The Yoruba Need to Peel Their Eyes & See Properly: Take Away the Igbo & Watch Your Community Become Empty
Tayo Fasuan writes from Lagos
I‘ve wanted to stay away from this Igbo-Yoruba issue again, but I’ve been seeing some narratives that keep making my blood to boil.
And the recent one has to do with how Igbo are ‘taking over our lands’. And this is where I lost it.
Look, if you are of the opinion that Igbo are taking over your lands, whatever that means, I want to categorically call you a fool, and I don’t care if your feelings are hurt.
I mean what the actual fuck?!
One, whose lands exactly are they taking over? The ones you inherited or what? The ones you left undeveloped or another one? The ones you sold them at an inflated rate or which one? Abeg shift base!
Instead of complaining about their encroachment, why not develop some balls and go and take over their lands as well? Why not offer them a ludicrous amount of money for a plot of land and see if they won’t sell? Why not leave your families and kin behind and go to land you know absolutely nobody and settle there? Why not leave your comfort zone that you are not developing and not progressing in and settle down somewhere and grow?
I keep defending my Yoruba race that we are not cowards, but when I look at this critically, we really are. We have no mind and balls to settle anywhere else because obviously, everyone is dangerous. We can’t live in the North or the East because everyone except us is dangerous. I don’t want to insult those who have lost lives and properties in intertribal wars in both areas of the country, but we need to peel our eyes back and see properly.
We are just scared. Yes, scared. Myself inclusive.
Scared of being adventurous. Scared of being away from our people. Scared of losing and starting again. Scared of competition. Scared of everything that other major tribes ain’t scared of.
Two years ago, I went to a part of my state that I’ve never been to before. I never even knew the place existed. Guess who had the only mini market in that village? Yeah damn right. An Igbo boy. Not a man. A boy. He sells everything they want. I was amazed. I spent close to 30 minutes interrogating him. He was barely 20years old. Yes, I was scared for him.
And that’s how it is in the whole country. The Igbo remain the only tribe in the country that are never afraid of going to new places to establish. If they fail in a business, they start another one. I keep seeing them every day in my town, trying to sell something new every time. Trying to make it despite the obvious hostility around them. Most of us who are complaining about them would rather buy from them than the Yoruba.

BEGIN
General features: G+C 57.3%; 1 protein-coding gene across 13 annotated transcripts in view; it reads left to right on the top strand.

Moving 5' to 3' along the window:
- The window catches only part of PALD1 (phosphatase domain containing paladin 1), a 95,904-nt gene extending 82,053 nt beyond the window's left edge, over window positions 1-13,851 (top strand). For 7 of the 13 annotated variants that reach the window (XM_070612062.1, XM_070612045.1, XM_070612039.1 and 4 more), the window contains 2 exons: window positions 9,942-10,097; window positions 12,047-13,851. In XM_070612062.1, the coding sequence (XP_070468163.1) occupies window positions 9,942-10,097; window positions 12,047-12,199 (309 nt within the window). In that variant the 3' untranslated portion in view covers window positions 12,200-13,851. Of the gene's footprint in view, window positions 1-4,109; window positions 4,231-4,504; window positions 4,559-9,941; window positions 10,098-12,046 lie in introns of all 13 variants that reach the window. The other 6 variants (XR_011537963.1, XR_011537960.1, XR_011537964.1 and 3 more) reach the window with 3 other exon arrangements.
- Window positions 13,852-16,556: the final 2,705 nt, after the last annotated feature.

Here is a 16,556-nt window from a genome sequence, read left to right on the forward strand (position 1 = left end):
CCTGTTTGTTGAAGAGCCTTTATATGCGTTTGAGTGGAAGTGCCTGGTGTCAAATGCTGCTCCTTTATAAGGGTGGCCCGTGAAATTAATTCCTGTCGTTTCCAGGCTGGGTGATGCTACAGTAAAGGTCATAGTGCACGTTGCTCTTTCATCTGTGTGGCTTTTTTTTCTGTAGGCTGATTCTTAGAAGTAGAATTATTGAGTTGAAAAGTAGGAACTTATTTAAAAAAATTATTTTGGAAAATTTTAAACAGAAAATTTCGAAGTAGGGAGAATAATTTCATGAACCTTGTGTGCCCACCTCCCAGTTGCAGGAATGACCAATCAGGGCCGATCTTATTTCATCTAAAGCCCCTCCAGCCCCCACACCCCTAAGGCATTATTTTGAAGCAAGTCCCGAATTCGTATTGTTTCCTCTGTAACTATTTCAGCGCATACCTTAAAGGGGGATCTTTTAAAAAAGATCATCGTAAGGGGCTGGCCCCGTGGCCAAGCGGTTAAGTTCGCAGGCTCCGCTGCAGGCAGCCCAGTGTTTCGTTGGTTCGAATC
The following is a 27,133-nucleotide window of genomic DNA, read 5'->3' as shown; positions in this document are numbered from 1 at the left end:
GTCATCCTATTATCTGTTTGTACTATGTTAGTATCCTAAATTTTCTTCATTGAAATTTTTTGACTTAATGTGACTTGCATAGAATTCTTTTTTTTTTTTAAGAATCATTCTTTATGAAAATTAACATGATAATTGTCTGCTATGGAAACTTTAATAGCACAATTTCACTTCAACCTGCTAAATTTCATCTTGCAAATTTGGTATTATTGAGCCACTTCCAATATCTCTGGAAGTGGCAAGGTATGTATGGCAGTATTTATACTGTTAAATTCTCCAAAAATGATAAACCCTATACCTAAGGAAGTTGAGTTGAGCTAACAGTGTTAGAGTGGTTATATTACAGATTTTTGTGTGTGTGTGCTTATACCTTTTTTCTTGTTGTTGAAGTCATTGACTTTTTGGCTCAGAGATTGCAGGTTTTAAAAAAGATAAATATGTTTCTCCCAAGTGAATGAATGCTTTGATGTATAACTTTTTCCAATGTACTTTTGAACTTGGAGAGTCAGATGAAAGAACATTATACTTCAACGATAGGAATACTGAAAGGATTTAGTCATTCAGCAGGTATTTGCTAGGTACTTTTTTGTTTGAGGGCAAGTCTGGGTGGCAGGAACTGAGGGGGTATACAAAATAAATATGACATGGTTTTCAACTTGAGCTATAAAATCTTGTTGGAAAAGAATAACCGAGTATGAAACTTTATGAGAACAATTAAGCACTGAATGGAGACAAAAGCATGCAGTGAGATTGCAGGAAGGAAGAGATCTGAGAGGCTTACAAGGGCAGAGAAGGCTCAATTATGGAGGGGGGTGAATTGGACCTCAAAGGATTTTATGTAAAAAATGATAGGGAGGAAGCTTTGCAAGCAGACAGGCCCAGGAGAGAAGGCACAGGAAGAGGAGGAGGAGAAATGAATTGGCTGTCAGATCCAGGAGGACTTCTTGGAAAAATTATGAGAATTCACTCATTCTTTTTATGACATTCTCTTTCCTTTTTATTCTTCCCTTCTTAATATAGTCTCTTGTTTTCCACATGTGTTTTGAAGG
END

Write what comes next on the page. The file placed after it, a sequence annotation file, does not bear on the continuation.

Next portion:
They keep going to places to create new things, and all we do is beef them. The first major supermarket in Ado-Ekiti, Okoli, was from an Igbo man. The current trending one, NAO Supermarket, is owned by an Igbo. The entire Bank Road of Ado-Ekiti was bought by an Igbo man in the late 80s and 90s, and he has been selling to all the banks in that area since then.
And what are we busy doing? Shitting in our pants shouting, “They are taking over our lands”. Hehehehehehehehe!!! Fada Lawd! Our entire computer villages are littered with them. They move out and own shit! We…? We just sit our asses down and complain about how the money they use in buying all these are blood and ritual money! Hehehehehehehehe!!! Really?! A Yoruba man calling an Igbo man a ritualist! Fada Lawd!
Even the Northerners are setting up Shasha markets all around us, and where the heck are we and what are we doing in their own states? Nothing.
Let’s grow some balls. No one will ‘eat’ us in Igbo lands. I served in the interiors of Anambra, precisely in Akpo in Aguata Local Government, in a community school inside the bush there. I trek daily inside that Bush for a whole bloody year, and no one ate me or used me for money. They gave me foods; they offered their daughters to me in marriage. They wanted me to settle among them. I know those who cried when I was leaving. I know those of my colleagues that settled there. I know of many Yoruba that established there and are making it, dammit.
#Sigh. I’ve never been angry like this in a long while, and now I’m exhausted. Let’s treat each other like humans first. Let’s remove this tribal labeling. Rwandans have done it and are moving forward. Even Nigerians feel more at home in South Africa, the xenophobic country, more than they would feel with other tribes within Nigeria.
And if we feel all these aren’t possible, then let’s fucking part ways and establish our own separate kingdoms. But like my mum said, “Take away the Igbo and see your community become empty”.
Enough said! – @Hope for Nigeria